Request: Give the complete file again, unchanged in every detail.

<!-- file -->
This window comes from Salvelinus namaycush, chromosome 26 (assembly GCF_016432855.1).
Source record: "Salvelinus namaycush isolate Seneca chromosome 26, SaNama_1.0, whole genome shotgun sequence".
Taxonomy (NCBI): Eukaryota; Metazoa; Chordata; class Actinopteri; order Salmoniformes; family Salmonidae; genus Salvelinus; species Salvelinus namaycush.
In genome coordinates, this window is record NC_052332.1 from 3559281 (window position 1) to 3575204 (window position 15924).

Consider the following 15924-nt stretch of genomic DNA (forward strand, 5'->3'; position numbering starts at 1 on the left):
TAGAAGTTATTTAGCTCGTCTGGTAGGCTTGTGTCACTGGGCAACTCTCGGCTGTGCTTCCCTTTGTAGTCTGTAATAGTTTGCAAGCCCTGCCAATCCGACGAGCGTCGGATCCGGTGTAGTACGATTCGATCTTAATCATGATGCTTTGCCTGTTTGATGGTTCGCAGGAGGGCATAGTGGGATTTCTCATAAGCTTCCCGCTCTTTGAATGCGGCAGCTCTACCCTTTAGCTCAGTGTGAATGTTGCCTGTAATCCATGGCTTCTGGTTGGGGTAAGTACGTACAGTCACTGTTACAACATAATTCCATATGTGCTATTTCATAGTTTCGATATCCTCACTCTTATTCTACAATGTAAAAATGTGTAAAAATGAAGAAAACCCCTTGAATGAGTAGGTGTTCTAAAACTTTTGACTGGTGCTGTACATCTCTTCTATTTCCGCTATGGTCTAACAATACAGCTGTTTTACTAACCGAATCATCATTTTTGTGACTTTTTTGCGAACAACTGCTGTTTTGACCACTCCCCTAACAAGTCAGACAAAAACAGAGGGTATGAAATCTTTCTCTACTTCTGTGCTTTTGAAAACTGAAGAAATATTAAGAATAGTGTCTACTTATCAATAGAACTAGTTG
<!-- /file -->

This window comes from Salvelinus namaycush, chromosome 26 (assembly GCF_016432855.1).
Source record: "Salvelinus namaycush isolate Seneca chromosome 26, SaNama_1.0, whole genome shotgun sequence".
Taxonomy (NCBI): Eukaryota; Metazoa; Chordata; class Actinopteri; order Salmoniformes; family Salmonidae; genus Salvelinus; species Salvelinus namaycush.
In genome coordinates, this window is record NC_052332.1 from 3559281 (window position 1) to 3575204 (window position 15924).

Consider the following 15924-nt stretch of genomic DNA (forward strand, 5'->3'; position numbering starts at 1 on the left):
TAGAAGTTATTTAGCTCGTCTGGTAGGCTTGTGTCACTGGGCAACTCTCGGCTGTGCTTCCCTTTGTAGTCTGTAATAGTTTGCAAGCCCTGCCAATCCGACGAGCGTCGGATCCGGTGTAGTACGATTCGATCTTAATCATGATGCTTTGCCTGTTTGATGGTTCGCAGGAGGGCATAGTGGGATTTCTCATAAGCTTCCCGCTCTTTGAATGCGGCAGCTCTACCCTTTAGCTCAGTGTGAATGTTGCCTGTAATCCATGGCTTCTGGTTGGGGTAAGTACGTACAGTCACTGTTACAACATAATTCCATATGTGCTATTTCATAGTTTCGATATCCTCACTCTTATTCTACAATGTAAAAATGTGTAAAAATGAAGAAAACCCCTTGAATGAGTAGGTGTTCTAAAACTTTTGACTGGTGCTGTACATCTCTTCTATTTCCGCTATGGTCTAACAATACAGCTGTTTTACTAACCGAATCATCATTTTTGTGACTTTTTTGCGAACAACTGCTGTTTTGACCACTCCCCTAACAAGTCAGACAAAAACAGAGGGTATGAAATCTTTCTCTACTTCTGTGCTTTTGAAAACTGAAGAAATATTAAGAATAGTGTCTACTTATCAATAGAACTAGTTG